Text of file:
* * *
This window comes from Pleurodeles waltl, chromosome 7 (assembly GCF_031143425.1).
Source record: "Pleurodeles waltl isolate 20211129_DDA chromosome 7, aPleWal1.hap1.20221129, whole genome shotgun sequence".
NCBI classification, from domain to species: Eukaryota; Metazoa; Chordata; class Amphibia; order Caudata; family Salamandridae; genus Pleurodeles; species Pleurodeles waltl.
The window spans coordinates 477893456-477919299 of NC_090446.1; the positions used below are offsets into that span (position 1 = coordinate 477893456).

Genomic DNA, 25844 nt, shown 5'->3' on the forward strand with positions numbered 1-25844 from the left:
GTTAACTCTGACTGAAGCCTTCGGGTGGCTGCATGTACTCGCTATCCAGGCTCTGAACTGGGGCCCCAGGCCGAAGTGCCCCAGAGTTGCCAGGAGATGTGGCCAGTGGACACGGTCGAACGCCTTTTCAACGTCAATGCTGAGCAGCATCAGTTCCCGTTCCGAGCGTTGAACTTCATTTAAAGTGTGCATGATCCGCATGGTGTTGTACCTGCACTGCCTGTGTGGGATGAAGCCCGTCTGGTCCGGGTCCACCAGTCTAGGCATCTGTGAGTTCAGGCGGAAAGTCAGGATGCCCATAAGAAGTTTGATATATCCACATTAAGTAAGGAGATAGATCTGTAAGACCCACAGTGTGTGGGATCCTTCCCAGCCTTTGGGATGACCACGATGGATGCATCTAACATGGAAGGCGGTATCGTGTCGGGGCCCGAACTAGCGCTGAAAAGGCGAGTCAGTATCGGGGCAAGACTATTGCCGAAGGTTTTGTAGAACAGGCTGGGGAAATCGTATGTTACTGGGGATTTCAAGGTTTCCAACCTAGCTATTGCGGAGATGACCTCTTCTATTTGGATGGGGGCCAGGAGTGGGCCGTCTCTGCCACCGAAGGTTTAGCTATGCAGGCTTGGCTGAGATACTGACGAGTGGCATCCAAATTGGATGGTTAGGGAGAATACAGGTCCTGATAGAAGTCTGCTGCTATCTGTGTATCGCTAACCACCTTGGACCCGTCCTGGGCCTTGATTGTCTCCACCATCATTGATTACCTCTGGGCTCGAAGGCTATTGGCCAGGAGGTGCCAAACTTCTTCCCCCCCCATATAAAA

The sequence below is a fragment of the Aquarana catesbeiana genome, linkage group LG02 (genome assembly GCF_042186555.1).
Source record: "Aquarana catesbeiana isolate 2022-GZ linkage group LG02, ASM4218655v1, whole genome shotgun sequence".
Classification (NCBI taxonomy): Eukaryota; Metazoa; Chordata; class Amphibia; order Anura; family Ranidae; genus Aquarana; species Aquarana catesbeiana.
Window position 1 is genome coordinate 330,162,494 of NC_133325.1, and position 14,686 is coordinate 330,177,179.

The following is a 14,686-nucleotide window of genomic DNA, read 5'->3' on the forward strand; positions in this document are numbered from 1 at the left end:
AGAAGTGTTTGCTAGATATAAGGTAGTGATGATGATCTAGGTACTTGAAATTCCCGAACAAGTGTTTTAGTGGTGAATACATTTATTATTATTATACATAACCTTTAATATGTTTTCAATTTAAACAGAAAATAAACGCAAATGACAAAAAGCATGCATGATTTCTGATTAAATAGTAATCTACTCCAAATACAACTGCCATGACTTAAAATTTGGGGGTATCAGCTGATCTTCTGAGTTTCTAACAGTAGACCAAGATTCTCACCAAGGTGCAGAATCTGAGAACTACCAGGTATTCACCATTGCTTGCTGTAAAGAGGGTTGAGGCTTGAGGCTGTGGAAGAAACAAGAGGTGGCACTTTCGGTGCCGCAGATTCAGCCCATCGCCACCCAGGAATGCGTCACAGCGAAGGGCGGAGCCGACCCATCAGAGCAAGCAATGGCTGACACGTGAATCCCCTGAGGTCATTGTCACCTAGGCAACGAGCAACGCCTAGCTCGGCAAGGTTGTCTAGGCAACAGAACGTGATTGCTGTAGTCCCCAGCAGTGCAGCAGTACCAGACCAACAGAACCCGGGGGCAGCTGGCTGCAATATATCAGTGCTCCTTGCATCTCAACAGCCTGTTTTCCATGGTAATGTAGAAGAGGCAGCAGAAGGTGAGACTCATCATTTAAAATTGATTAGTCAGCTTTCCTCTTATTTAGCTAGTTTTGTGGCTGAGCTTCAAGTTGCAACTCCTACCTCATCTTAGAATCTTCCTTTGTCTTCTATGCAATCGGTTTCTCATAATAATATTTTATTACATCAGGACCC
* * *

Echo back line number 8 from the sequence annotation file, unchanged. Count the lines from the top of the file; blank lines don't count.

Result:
Source record: "Aquarana catesbeiana isolate 2022-GZ linkage group LG02, ASM4218655v1, whole genome shotgun sequence".